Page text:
rich retired women made me feel like trash…….Nodstrom’s Department Store Job

I had reached a burn-out point in my life: I had been a middle-school teacher in the state of Florida, one of the worst educational systems in the U.S. and in the world. The children could not control themselves, classes were overcrowded, teachers told me to “cook the books,” administrators could not have cared less, and parents were working two and three jobs just to be able to afford the high cost of living in Florida.

I wanted a full-time job that wouldn’t be overly stressful but stable. I thought working at Nordstrom’s would fill that order. Yes, I took a substantial pay cut, but I knew beforehand and was ready. At least, I thought I was.

Right away, I could sense an elitism in the small department where I worked. I was the only man in a department of three other women, including the supervisor, who was very cold and mistrustful from the first day. They only spoke amongst each other, and would regularly stop speaking whenever I entered the work area. They would go out with each other after and before work, even carpool. Everyone had been over to the supervisor’s home and were even running errands for her; except me.

After several months, I realized that all of my co-workers were filthy rich. One woman had a rich computer-programmer husband, who paid all the bills. Whatever she earned, was for dates and clothes and jewelry. She regularly flaunted her superficial monetary wealth, bragging about the new diamond rings she’d order or the expensive car she just bought. The other ladies were rich retirees; and the supervisor, bragged about her income and always parked by the front door of the store in her mammoth S.U.V.

Initially, I felt like garbage. The boss was ignoring me regularly and not including me in outside activities that everyone else was included in, and they’d stop speaking when I arrived. Information the others saw was often tucked away when I showed up for work. They’d invited each other to each other’s homes or out to eat at fancy restaurants and not say anything to me, as if I weren’t even there.

Gradually, the boss began to give me more and more work to do and increased responsibility, with no raise or recognition. She’d look over my shoulder for any mistake, and completely overlook anything any of the women did. They could be very casual with her and even refuse to do certain things; but when I tried to do anything like that, she’d look at me as if I’d beheaded a baby.

I could tell my days were numbered after a few weeks of this type of treatment. Sure enough, a month or two after this new store was opened, I was told that I just wouldn’t be needed. Other employees who weren’t needed were transferred to other departments. I was told there were no other openings in any other department, clearly a lie-especially when you consider Nordstrom’s at this location is a huge, two-story store with very regular employee rotation. So I was let go with no notice of any kind and not a drop of care.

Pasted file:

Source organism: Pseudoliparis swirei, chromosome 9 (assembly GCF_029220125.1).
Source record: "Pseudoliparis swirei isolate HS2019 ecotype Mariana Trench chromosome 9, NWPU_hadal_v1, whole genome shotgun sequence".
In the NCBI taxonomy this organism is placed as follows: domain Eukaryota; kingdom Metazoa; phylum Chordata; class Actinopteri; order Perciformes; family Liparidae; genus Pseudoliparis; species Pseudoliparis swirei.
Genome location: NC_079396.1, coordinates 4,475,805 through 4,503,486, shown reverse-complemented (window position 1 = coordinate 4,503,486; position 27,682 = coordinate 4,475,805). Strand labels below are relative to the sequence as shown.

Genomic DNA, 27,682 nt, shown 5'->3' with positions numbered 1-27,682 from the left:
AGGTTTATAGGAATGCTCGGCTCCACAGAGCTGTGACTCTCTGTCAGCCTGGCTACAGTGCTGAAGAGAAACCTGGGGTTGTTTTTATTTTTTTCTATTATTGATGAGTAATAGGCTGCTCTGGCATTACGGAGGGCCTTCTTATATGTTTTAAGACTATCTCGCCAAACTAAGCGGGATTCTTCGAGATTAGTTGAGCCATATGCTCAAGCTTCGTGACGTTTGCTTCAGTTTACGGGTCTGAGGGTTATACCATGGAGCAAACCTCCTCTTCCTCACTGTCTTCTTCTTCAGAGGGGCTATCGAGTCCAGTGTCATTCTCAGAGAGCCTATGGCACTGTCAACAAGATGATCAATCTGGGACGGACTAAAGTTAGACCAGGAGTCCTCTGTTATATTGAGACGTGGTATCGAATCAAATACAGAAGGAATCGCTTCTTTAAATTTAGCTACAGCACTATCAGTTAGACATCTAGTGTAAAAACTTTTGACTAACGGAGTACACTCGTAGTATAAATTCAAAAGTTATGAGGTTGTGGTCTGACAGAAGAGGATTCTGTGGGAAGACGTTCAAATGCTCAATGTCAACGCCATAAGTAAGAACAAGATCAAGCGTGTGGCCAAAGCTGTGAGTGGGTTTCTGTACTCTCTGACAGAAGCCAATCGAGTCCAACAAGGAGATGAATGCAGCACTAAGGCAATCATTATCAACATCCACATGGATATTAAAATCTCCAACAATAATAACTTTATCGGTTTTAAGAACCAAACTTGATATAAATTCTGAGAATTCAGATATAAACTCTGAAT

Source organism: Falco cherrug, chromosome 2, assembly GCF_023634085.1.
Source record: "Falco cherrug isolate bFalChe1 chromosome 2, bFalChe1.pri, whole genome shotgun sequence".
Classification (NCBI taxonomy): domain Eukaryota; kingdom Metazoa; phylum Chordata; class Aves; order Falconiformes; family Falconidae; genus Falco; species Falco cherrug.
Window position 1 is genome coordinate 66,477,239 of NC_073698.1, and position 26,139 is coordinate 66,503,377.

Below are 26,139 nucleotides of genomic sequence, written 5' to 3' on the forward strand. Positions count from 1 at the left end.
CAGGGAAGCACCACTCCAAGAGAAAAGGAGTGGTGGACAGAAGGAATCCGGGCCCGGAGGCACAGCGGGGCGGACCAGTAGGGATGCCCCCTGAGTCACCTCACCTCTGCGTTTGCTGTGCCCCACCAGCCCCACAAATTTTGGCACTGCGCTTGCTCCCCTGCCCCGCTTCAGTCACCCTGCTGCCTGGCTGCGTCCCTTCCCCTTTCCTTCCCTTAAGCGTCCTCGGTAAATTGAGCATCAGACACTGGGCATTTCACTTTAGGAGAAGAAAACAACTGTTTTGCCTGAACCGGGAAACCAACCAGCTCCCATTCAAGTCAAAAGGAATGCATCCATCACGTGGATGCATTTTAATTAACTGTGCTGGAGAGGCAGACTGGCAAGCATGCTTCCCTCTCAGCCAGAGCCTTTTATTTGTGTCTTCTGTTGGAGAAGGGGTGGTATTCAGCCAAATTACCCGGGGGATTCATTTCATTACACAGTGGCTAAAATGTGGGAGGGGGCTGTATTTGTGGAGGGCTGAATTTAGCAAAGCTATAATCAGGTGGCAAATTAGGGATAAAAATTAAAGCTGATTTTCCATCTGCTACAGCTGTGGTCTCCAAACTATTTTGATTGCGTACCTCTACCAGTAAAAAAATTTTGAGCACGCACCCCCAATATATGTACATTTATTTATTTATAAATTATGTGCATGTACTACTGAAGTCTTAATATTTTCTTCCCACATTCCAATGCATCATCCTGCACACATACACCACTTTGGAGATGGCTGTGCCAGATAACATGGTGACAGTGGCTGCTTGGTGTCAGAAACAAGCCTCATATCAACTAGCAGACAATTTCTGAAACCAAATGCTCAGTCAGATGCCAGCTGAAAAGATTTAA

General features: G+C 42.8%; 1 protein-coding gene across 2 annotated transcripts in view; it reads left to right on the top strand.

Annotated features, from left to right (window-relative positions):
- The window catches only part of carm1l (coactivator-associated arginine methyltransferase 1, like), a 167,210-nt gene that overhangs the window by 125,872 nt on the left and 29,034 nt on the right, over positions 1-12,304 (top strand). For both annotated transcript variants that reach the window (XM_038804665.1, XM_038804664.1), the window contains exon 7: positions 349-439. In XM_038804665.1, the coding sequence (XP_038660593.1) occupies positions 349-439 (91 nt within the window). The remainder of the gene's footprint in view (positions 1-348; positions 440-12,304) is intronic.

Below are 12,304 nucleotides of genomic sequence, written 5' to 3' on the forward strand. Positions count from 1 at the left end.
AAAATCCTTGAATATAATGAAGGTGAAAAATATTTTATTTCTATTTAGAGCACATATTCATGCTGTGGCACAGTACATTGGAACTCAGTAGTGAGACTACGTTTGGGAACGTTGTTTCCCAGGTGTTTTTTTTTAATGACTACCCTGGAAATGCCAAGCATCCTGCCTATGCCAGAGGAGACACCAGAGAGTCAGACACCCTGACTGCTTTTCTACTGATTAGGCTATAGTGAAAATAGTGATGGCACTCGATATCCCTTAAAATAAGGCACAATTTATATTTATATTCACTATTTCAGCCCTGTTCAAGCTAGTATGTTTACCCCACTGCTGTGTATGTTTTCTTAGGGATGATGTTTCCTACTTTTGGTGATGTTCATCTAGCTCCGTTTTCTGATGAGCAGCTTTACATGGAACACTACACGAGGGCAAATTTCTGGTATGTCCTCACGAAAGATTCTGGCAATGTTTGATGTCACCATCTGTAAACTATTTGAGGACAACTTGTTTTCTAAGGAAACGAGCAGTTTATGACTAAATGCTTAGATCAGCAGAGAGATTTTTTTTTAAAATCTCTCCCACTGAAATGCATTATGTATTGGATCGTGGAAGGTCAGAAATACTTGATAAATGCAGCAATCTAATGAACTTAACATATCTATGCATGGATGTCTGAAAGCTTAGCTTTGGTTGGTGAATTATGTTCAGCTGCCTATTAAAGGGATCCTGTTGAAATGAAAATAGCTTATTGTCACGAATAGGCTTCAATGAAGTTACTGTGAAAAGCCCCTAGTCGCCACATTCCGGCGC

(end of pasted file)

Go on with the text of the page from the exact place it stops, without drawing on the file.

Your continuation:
When members of the Nordstrom family came to the store for its opening, we were all told we had to wear expensive-looking suits and ties. If we didn’t have such clothes, we were looked at and treated like lepers. The Nordstrom family members, of course, never acknowledged most of us or even looked in our direction. They never addressed anyone other than the chief managers. Then they had the gall to give group presentations on how great we should feel to work for them and how unique a retailer they are.

The whole time I was there, rich retired women made me feel like trash. They flaunted their rings and designer clothes and giant S.U.V.s and the fact that none of them needed the money they made. The clothes were ridiculously over-priced and the customer care they state is so superior, is nothing more than just common. An old man plays piano when you enter the store and sometimes employees had to pass out our dourves to customers entering the store. That’s it. You could buy the same clothes at Wal-Mart for more than eighty percent less. The shoes, which are supposed to be so great…I bought better ones for more than half the price at Sears.

Nordstrom’s made me feel devalued, unappreciateed, unprofessional, stupid, and worthless. Since that experience, I’ve never returned to a Nordstrom’s store and would never shop in one and tell everyone I know never to go into one of their stores.

Why would anyone want to shop in a Nordstrom’s store, except to try to show off how rich they are to Nordstrom employees, who all laugh at how the rich spend such huge sums of money on their over-priced clothes? It was all a wasted effort in seeking stability in an environment overwhelmed with greed, lust, callousness, superficiality, and vanity. I truly wish I’d never wasted any time working there and had never heard of the stupid chain.